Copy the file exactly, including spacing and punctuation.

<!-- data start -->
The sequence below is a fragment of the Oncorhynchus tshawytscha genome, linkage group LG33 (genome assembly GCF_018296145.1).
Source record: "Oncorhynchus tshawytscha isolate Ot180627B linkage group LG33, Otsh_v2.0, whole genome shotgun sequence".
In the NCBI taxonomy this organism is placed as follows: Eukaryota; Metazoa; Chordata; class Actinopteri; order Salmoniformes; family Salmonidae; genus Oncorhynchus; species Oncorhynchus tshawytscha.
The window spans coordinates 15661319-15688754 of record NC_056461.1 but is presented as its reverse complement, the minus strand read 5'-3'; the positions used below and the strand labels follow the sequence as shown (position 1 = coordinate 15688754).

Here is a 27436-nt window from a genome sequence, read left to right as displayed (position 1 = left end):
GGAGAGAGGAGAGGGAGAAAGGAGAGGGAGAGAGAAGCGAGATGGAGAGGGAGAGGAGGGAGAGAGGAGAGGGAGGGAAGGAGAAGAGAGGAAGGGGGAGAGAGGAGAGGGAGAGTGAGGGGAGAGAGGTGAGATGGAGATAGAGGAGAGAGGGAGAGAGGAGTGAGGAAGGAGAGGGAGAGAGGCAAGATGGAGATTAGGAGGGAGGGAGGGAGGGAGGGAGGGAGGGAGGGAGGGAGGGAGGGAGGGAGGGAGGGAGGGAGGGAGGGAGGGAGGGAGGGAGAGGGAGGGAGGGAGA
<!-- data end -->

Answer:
The sequence below is a fragment of the Oncorhynchus tshawytscha genome, linkage group LG33 (genome assembly GCF_018296145.1).
Source record: "Oncorhynchus tshawytscha isolate Ot180627B linkage group LG33, Otsh_v2.0, whole genome shotgun sequence".
In the NCBI taxonomy this organism is placed as follows: Eukaryota; Metazoa; Chordata; class Actinopteri; order Salmoniformes; family Salmonidae; genus Oncorhynchus; species Oncorhynchus tshawytscha.
The window spans coordinates 15661319-15688754 of record NC_056461.1 but is presented as its reverse complement, the minus strand read 5'-3'; the positions used below and the strand labels follow the sequence as shown (position 1 = coordinate 15688754).

Here is a 27436-nt window from a genome sequence, read left to right as displayed (position 1 = left end):
GGAGAGAGGAGAGGGAGAAAGGAGAGGGAGAGAGAAGCGAGATGGAGAGGGAGAGGAGGGAGAGAGGAGAGGGAGGGAAGGAGAAGAGAGGAAGGGGGAGAGAGGAGAGGGAGAGTGAGGGGAGAGAGGTGAGATGGAGATAGAGGAGAGAGGGAGAGAGGAGTGAGGAAGGAGAGGGAGAGAGGCAAGATGGAGATTAGGAGGGAGGGAGGGAGGGAGGGAGGGAGGGAGGGAGGGAGGGAGGGAGGGAGGGAGGGAGGGAGGGAGGGAGGGAGGGAGGGAGAGGGAGGGAGGGAGA